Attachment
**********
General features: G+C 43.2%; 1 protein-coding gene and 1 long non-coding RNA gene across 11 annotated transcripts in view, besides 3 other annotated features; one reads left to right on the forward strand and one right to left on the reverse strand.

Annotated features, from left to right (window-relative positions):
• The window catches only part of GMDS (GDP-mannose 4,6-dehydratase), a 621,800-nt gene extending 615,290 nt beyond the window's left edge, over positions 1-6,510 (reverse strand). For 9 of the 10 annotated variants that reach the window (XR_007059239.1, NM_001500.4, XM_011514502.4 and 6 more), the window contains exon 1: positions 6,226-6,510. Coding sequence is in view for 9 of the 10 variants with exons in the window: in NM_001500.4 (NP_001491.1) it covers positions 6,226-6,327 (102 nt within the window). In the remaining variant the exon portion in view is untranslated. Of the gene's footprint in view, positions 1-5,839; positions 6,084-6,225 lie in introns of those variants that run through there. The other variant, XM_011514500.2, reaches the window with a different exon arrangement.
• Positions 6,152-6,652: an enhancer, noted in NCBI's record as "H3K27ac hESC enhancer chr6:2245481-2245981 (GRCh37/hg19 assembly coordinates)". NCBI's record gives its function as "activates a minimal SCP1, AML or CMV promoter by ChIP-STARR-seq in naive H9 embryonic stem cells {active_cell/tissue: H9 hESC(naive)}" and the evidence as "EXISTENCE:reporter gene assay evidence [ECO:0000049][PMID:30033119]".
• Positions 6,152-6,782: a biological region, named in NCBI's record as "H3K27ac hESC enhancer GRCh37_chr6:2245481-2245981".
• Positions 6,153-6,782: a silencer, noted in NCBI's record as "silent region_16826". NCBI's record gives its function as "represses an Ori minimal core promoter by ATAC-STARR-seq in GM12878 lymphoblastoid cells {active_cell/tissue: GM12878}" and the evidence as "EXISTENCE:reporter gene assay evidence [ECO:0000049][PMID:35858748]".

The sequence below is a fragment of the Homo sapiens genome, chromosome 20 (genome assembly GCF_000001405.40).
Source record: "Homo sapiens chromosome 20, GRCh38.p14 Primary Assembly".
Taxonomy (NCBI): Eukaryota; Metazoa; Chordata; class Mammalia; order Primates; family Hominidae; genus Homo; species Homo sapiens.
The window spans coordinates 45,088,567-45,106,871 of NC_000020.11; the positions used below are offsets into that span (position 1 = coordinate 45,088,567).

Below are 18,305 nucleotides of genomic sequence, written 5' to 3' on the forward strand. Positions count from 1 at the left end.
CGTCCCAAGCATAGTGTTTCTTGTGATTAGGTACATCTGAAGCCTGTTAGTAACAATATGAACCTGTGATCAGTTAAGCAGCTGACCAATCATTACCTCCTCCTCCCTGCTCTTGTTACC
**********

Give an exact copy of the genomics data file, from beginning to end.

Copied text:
General features: G+C 43.2%; 1 protein-coding gene and 1 long non-coding RNA gene across 11 annotated transcripts in view, besides 3 other annotated features; one reads left to right on the forward strand and one right to left on the reverse strand.

Annotated features, from left to right (window-relative positions):
• The window catches only part of GMDS (GDP-mannose 4,6-dehydratase), a 621,800-nt gene extending 615,290 nt beyond the window's left edge, over positions 1-6,510 (reverse strand). For 9 of the 10 annotated variants that reach the window (XR_007059239.1, NM_001500.4, XM_011514502.4 and 6 more), the window contains exon 1: positions 6,226-6,510. Coding sequence is in view for 9 of the 10 variants with exons in the window: in NM_001500.4 (NP_001491.1) it covers positions 6,226-6,327 (102 nt within the window). In the remaining variant the exon portion in view is untranslated. Of the gene's footprint in view, positions 1-5,839; positions 6,084-6,225 lie in introns of those variants that run through there. The other variant, XM_011514500.2, reaches the window with a different exon arrangement.
• Positions 6,152-6,652: an enhancer, noted in NCBI's record as "H3K27ac hESC enhancer chr6:2245481-2245981 (GRCh37/hg19 assembly coordinates)". NCBI's record gives its function as "activates a minimal SCP1, AML or CMV promoter by ChIP-STARR-seq in naive H9 embryonic stem cells {active_cell/tissue: H9 hESC(naive)}" and the evidence as "EXISTENCE:reporter gene assay evidence [ECO:0000049][PMID:30033119]".
• Positions 6,152-6,782: a biological region, named in NCBI's record as "H3K27ac hESC enhancer GRCh37_chr6:2245481-2245981".
• Positions 6,153-6,782: a silencer, noted in NCBI's record as "silent region_16826". NCBI's record gives its function as "represses an Ori minimal core promoter by ATAC-STARR-seq in GM12878 lymphoblastoid cells {active_cell/tissue: GM12878}" and the evidence as "EXISTENCE:reporter gene assay evidence [ECO:0000049][PMID:35858748]".

The sequence below is a fragment of the Homo sapiens genome, chromosome 20 (genome assembly GCF_000001405.40).
Source record: "Homo sapiens chromosome 20, GRCh38.p14 Primary Assembly".
Taxonomy (NCBI): Eukaryota; Metazoa; Chordata; class Mammalia; order Primates; family Hominidae; genus Homo; species Homo sapiens.
The window spans coordinates 45,088,567-45,106,871 of NC_000020.11; the positions used below are offsets into that span (position 1 = coordinate 45,088,567).

Below are 18,305 nucleotides of genomic sequence, written 5' to 3' on the forward strand. Positions count from 1 at the left end.
CGTCCCAAGCATAGTGTTTCTTGTGATTAGGTACATCTGAAGCCTGTTAGTAACAATATGAACCTGTGATCAGTTAAGCAGCTGACCAATCATTACCTCCTCCTCCCTGCTCTTGTTACC